Our Stolen Futurea book by Theo Colborn, Dianne Dumanoski, and John Peterson Myers



An excerpt from Chapter 6, To the Ends of the Earth

[an animation of this chapter...]



Like polar bears, humans share the hazards of feeding at the top of the food chain. The persistent synthetic chemicals that have invaded the great bear's world pervade ours as well.

Humans also carry PCBs and other persistent chemicals in their body fat, and they pass this chemical legacy on to their babies. Virtually anyone willing to put up the $2,000 for the tests will find at least 250 chemical contaminants in his or her body fat, regardless of whether he or she lives in Gary, Indiana, or on a remote island in the South Pacific. You cannot escape them. Ironically, some of those living farthest from industrial centers and sources of pollution have suffered the greatest contamination: these chemicals travel long distances and build up along the way to high concentrations, especially in the Arctic, which is becoming a final resting ground. These synthetic chemicals move everywhere, even through the placental barrier and into the womb, exposing the unborn during the most vulnerable stages of development. When a new mother breast-feeds her baby, she is giving it more than love and nourishment: she is passing on high doses of persistent chemicals as well.

It has been three decades since health researchers discovered that DDT, PCBs, and other persistent chemicals were accumulating in human body fat and breast milk, as well as in every other part of the environment. The measurements have been the easy part. Since then, concerned scientists have been trying to understand their meaning. If we all carry around an alphabet soup of novel chemicals in our body fat, how is it affecting us? How is it affecting our children?

While researchers do not have all the answers to these questions, they are convinced that humans carry high enough levels of synthetic chemicals to endanger their children. Without knowing exactly how all these chemicals act, separately or together, the researchers have linked chemicals not only to damage in wildlife offspring but in humans as well. We will explore these links in later chapters.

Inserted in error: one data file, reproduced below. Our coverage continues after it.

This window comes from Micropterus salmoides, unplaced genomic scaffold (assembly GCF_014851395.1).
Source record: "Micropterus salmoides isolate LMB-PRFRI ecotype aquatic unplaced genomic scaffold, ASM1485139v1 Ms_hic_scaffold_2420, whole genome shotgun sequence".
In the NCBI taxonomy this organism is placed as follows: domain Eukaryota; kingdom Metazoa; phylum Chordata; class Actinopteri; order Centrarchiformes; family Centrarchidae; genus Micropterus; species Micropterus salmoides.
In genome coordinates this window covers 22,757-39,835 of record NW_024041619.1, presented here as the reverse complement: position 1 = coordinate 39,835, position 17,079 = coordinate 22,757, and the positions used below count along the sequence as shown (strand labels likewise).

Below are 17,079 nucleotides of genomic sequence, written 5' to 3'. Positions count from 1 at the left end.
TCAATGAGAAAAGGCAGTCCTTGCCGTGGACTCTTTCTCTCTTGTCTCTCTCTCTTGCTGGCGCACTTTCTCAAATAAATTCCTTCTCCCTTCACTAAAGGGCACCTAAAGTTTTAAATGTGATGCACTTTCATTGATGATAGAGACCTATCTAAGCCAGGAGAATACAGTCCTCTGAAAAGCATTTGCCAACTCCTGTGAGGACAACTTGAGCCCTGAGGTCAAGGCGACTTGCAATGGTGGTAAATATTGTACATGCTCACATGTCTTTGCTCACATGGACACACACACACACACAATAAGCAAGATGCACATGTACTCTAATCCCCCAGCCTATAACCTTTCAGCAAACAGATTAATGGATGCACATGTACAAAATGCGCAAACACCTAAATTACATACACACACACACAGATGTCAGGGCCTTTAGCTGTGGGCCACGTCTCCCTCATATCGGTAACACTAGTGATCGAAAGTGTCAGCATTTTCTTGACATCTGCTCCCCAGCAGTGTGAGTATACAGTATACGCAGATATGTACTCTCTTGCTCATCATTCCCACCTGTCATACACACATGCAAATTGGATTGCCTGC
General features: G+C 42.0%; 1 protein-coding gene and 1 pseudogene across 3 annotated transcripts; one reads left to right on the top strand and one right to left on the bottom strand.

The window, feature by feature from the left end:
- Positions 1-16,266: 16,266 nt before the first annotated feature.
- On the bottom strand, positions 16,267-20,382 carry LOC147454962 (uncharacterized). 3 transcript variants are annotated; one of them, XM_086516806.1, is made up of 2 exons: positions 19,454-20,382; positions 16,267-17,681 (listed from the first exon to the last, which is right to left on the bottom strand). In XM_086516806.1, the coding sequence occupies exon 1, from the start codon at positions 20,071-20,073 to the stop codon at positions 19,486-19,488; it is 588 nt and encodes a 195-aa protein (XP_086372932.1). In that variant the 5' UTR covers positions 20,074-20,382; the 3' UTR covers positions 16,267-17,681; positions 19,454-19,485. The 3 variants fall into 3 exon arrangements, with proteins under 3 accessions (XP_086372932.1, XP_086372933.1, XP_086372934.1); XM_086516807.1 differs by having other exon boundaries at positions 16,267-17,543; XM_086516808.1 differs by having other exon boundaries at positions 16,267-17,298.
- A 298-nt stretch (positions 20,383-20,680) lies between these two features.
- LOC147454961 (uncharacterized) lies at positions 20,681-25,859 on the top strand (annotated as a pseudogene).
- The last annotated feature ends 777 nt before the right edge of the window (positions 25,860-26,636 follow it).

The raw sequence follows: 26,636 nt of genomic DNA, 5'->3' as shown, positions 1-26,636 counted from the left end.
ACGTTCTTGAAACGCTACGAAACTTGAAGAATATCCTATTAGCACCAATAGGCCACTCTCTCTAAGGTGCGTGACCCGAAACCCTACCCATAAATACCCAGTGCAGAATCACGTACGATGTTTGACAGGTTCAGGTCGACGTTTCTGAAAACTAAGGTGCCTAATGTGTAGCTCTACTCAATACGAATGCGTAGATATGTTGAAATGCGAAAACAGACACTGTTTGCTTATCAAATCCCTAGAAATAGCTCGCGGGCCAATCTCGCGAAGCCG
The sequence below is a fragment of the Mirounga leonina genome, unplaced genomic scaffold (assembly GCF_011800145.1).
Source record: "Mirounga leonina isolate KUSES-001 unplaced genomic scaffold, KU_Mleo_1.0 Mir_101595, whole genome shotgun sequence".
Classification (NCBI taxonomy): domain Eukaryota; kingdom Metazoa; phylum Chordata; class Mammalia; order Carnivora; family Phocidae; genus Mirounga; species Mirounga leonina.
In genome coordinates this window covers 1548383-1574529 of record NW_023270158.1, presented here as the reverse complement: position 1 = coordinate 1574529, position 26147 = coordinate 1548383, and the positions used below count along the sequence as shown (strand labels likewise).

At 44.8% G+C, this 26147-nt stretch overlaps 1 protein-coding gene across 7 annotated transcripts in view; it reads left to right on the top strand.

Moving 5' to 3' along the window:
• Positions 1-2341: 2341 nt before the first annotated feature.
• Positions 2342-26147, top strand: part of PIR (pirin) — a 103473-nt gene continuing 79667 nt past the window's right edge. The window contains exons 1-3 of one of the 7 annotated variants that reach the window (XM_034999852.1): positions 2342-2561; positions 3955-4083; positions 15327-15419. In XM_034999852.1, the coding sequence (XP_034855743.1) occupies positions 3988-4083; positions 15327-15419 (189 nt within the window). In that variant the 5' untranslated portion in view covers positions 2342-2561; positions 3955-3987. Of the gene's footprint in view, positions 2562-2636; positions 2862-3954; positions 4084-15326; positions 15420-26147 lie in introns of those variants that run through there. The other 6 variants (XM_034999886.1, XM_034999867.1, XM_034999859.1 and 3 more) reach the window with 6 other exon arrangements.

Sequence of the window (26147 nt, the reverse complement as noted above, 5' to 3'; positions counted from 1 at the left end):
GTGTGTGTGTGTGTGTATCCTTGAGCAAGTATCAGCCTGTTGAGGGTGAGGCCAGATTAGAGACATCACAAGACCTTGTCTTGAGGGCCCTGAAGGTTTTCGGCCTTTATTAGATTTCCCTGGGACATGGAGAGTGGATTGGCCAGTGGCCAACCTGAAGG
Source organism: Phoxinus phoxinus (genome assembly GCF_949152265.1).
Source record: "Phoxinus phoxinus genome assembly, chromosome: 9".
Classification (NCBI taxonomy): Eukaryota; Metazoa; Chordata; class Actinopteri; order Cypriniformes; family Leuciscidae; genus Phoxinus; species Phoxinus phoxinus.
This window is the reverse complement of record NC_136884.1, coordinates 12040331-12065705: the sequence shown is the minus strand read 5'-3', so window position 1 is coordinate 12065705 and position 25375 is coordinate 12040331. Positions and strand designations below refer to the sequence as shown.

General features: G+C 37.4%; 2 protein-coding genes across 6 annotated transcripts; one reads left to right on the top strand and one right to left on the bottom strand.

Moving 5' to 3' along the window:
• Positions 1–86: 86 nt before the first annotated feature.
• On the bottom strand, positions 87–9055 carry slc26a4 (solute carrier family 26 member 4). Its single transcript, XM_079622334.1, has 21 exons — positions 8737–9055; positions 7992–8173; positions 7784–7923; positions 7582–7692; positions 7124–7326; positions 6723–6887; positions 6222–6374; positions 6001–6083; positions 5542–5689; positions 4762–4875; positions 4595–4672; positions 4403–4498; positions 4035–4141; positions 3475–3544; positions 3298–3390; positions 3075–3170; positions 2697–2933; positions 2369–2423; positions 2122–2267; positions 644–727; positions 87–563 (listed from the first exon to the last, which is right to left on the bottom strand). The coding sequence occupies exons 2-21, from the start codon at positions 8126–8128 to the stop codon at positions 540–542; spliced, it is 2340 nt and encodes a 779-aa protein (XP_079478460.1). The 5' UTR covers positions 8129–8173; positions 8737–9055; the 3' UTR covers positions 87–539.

While prenatal exposure seems to pose the greatest hazard, health specialists also worry about the chemicals passed on in breast milk because some sensitive developmental processes continue in the weeks immediately after birth. During breast feeding, human infants are exposed to higher concentrations of these chemicals than at any subsequent time in their lives. In just six months of breast feeding, a baby in the U.S. and Europe gets the maximum recommended lifetime dose of dioxin, which rides through the food chain like PCBs and DDT. The same breast feeding baby gets five times the allowable daily level of PCBs set by international health standards for a 150-pound adult.

The contamination of breast milk has been particularly severe among indigenous people in the high Arctic, where many people still eat the wild food the land and sea provide. There, researchers have found that babies take in seven times more PCBs than the typical infant in southern Canada or the U.S. The PCBs and other chemicals that contaminate the infants have almost all arrived by wind and water currents.






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